The Fivepointed Star


It is Easter Monday, one degree below zero, a grey world, when we go for some ruins in the Sunnerbo District, the Western part of Kronoberg. It is a beautiful area, cranes in the air and on the fields, the graceful river Lagan, and loads of historic sites. The area carries certainly a heavy history – of war, infrastructure, religion and fight for independence.

Our first stop is Stenhusholmen Castle, at the shore of the lake Vidöstern, close to the mansion Toftaholm. The castle, with powerful stone walls, was built in late medieval times, and owned by the knight Stenbock. According to a (not really specified) source, the King Gustav Vasa lost two expensive rings when he fled through a tunnel under the ditch to the mainland. Well. We search. But we do not find the tunnel. Nor do find the jewelry.

Stenholmen/Toftaholm has a strategic location, close to the old road (Lagastigen) and the waterways – very important to control trade and to protect Sunnerbo and Sweden from the Danes. Tofta skans is located one kilometer north of Stenhusholmen/Toftaholm, and was built to fight the Danes in the 17th century. We had a lot of issues with these guys at that time – just before the end of the war, in 1658, when Sweden finally closed the deal – since then Scania, Halland and Blekinge has been included in the Swedish territory.

Tofta skans is a barbican in the shape of a fivepointed star, it looks more like a ritual site than a military area. And it has to be said – the barbican has never used for combat, it is just a symbol for the fear of the Danes.

Yes, Denmark… “Something is rotten in the Kingdom”, according to ShakespeareTorsborg, our next stop, a few kilometers south, was actually built by the Danish Army. They had conquered Sunnerbo in the 1450’s and decided to raise a fortification. A Swedish army, led by Tord Bonde, defeated the Danes. The castle Danaborg did just exist for a few months, and the ruin has got its name Torsborg since then.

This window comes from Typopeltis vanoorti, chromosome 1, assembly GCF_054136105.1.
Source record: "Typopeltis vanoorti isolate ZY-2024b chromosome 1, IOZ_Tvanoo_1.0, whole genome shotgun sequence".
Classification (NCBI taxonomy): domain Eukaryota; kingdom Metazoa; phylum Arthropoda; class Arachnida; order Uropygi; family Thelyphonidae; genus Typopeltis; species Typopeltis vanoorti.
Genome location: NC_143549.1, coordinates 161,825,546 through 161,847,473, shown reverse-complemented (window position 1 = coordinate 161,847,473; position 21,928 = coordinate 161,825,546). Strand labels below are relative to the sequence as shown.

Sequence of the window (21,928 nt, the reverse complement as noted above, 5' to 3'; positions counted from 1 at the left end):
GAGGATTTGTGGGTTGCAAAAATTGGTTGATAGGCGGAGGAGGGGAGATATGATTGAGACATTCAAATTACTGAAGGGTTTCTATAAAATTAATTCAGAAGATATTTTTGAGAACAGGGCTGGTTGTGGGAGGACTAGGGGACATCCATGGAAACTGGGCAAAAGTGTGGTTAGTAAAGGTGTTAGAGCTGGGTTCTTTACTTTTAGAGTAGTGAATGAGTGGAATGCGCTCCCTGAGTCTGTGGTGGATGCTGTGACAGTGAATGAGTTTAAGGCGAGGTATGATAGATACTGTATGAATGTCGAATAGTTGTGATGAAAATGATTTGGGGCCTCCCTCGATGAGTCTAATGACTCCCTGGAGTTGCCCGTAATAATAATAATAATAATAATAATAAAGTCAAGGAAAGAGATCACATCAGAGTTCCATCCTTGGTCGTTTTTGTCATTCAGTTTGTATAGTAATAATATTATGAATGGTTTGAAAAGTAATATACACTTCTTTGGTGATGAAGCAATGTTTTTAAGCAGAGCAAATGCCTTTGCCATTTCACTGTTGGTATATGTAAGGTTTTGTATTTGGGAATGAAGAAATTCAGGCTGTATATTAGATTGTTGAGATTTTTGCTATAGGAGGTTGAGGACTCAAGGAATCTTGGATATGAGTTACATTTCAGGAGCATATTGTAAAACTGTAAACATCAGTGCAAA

At Hallsjö Church, further south, we meet another history – the religious. The stone church was built at late medieval times, replacing an older wooden church. The ruin is well-preserved – the walls of the hall are still there, and you can even see parts of the porch.

Hallsjö has probably been a religious site also for pagan cult. It was common to build Christian churches at pagan cult centres – it was easy to replace the hammer of Thor with the cross of Christ. There is also a sacred well in the area, and just a few steps south, there is a huge grave field from Viking age. The mounds are perfect, symmetric and well-shaped, they look like a land art installation.

We got a lot of knowledge from this trip. Sunnerbo is a vital historic region, the impact of the Danes is obvious, and we caught sight of the smooth transition from pagan religion to Christianity.